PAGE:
The Cultural and Medical Conceptions of Deafness: Their Effects on the Self and Culturally Affirmative Mental Health Care

Marino, Ashley
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The cultural model of deafness is one that affirms the legitimacy of the Deaf community as a whole. The medical model of deafness is one that is predicated on disability and focuses on “deaf can’t” rather than “Deaf can”. I take the cultural and medical models of deafness and describe them in detail before relating them to various deaf self-identities. These deaf identities help therapists and researchers create culturally sensitive therapeutic techniques that affirm those identities. The current state of mental health care and accessibility for deaf individuals is discussed and contrasted to what the future of deaf mental health care may look like.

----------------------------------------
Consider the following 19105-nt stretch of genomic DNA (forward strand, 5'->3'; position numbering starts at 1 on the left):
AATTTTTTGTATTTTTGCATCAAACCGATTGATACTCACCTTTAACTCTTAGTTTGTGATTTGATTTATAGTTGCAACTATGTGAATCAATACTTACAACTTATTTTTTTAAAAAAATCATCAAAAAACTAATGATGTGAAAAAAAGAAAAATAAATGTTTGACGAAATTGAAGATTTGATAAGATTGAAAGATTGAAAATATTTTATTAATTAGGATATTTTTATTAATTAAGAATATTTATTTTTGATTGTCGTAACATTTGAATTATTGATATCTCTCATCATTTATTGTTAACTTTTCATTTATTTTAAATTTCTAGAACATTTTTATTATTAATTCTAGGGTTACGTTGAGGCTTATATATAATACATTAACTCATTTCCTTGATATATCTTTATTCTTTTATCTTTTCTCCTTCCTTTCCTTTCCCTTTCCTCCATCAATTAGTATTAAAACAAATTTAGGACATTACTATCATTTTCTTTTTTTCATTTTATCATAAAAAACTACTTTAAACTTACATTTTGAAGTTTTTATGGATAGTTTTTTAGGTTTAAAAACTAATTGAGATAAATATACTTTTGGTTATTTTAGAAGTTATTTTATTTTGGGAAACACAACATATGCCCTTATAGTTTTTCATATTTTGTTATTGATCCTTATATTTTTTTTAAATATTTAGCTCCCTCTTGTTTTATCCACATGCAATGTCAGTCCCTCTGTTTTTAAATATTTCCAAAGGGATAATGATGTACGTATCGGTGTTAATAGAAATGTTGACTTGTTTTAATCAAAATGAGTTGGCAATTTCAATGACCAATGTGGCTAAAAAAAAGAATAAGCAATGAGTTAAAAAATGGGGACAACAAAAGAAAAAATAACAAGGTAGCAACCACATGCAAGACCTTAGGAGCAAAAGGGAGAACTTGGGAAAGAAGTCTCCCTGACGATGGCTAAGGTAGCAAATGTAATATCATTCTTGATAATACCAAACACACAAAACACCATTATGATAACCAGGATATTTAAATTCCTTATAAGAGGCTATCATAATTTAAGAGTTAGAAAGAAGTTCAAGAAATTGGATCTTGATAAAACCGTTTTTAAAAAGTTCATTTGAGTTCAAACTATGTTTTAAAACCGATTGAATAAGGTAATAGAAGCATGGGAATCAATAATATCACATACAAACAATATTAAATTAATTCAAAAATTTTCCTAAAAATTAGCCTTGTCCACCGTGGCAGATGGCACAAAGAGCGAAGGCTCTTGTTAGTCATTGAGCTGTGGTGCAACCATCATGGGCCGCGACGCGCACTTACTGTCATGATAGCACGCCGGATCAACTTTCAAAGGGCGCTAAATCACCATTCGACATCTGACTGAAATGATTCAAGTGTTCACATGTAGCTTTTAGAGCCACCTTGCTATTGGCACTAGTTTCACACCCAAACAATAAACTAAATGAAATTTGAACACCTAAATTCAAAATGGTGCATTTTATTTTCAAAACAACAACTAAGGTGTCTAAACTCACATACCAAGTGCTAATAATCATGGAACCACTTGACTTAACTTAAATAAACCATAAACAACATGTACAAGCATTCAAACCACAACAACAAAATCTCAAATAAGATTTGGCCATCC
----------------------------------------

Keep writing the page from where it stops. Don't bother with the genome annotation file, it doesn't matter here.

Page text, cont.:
American sign language., Self-esteem., Self-identity., Sociology., Speech language pathology., Deaf culture., Deaf gain., Deaf identity development scale., Deafness., Deaf can., Resilience., Therapy., Audism., Identity., Interpreting., Psychology., Phonocentrism., Linguisticism., Ableism., Counseling., Cultural model of deafness., Culturally affirmative health care., Culturally affirmative mental health care., Culturally affirmative therapy., Culture., Biculturalism., Bilingualism., Medical model of deafness., Mental health care., Mental health., Oralism., Bi-bi., De'VIA., Culturally marginal., Immersion., Culturally hearing., Speech.